Great Graphic: Is this the End of Moore's Law?

Moore's Law, named after Gordon Moore, a co-founder of Intel, who articulated it in the mid-1960s, holds that the number of microchip transistors that can be etched into a given surface would double every 18-24 months. The cost of the microchips would trend lower. It is under Moore's Law that the technology revolution took place. 

This Great Graphic from the Economist shows the progress of Moore's Law since 2002. The two charts display the same data in slightly different ways.   Based on industry trends and some estimates, including by the Linley Group, the Economist warns that Moore's Law may not survive the New Year.    While chips may still shrink and become more powerful, albeit at a slower rate, the technological deflation may be slowing. 

Essentially, the next iteration of Moore's Law will require a more  expensive basket of technologies.   Already, the transistors are smaller than the wave length of light used to etch the chips.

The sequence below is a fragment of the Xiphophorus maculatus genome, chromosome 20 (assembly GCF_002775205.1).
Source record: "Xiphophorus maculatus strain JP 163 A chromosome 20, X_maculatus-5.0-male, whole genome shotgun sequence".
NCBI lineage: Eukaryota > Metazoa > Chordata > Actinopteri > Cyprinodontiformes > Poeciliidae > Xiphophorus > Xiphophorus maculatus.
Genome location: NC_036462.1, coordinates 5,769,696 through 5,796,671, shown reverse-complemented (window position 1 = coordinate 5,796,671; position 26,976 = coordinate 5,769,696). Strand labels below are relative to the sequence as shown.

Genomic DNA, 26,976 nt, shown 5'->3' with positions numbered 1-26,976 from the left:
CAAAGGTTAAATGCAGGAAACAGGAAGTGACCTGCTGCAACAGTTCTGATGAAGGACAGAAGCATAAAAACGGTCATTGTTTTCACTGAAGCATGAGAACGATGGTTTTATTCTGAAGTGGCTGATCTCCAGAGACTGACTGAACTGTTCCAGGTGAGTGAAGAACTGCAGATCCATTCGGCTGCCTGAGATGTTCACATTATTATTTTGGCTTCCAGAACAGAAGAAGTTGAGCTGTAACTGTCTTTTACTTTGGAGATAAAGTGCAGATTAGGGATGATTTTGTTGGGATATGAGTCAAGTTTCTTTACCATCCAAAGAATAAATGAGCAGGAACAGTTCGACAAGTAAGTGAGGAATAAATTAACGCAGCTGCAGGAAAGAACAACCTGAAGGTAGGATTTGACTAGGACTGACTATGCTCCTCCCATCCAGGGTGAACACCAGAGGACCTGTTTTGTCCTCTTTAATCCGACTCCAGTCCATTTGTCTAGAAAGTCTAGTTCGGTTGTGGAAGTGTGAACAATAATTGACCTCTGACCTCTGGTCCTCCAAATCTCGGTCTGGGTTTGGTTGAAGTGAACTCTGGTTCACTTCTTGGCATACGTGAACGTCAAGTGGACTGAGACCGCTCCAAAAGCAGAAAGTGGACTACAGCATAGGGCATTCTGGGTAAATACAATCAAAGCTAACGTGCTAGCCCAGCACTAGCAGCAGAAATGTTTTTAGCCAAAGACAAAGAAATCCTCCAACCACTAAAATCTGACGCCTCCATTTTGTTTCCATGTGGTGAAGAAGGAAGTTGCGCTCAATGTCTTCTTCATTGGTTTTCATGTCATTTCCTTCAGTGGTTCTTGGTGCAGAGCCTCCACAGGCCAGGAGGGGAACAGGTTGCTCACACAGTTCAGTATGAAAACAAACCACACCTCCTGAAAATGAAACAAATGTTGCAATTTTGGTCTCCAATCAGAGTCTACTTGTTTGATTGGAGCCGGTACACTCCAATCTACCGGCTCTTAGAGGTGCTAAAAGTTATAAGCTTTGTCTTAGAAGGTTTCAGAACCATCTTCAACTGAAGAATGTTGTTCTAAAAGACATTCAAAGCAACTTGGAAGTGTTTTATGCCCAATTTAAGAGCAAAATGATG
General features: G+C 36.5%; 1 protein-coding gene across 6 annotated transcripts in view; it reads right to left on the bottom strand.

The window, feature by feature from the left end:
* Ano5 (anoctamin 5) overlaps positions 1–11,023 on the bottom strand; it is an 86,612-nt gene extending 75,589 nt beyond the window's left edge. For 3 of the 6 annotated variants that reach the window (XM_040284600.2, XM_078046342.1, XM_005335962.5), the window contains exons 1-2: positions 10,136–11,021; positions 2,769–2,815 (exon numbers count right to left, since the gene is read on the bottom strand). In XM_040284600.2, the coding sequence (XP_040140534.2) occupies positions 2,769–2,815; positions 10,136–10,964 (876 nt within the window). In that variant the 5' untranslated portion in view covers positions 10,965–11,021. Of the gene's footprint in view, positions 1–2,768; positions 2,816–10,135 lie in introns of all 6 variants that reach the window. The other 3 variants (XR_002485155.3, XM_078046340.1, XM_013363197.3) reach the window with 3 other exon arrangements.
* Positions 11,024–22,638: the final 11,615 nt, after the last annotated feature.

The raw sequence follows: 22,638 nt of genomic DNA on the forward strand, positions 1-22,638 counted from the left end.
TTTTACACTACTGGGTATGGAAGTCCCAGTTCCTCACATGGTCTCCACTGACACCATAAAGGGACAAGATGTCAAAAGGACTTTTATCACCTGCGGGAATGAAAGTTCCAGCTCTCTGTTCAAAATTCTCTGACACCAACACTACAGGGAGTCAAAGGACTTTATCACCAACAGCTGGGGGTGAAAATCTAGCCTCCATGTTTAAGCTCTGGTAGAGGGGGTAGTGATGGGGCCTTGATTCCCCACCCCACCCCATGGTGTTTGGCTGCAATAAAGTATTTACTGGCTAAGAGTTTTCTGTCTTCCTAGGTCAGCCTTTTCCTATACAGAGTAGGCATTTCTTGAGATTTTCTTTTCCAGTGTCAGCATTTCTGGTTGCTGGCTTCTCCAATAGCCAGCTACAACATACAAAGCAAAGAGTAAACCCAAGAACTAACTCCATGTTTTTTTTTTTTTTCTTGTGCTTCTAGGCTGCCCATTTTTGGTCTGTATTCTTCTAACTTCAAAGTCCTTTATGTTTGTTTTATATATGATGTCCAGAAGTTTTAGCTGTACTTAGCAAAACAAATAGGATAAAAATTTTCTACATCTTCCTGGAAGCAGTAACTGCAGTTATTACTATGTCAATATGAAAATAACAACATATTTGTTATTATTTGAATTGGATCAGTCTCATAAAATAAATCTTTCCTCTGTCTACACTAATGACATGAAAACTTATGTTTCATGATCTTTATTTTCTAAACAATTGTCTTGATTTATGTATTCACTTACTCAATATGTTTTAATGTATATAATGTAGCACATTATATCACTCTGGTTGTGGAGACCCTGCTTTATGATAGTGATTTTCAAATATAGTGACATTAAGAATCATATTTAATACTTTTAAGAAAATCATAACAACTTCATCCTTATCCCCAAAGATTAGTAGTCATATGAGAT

In 2002, the Economist reports, a dollar would buy 2.6 mln transistors as small as 180 nanometres (millionths of a millimetre).  In 2014, a dollar will buy 20 mln transitors as small as about 20 nanometres.   However, in 2015,  the Linley Group projects a dollar will be able to buy only 19 mln transistors. 

Great Graphic: Is this the End of Moore's Law? Great Graphic:  Is this the End of Moore's Law? Reviewed by Marc Chandler on January 02, 2014 Rating: 5
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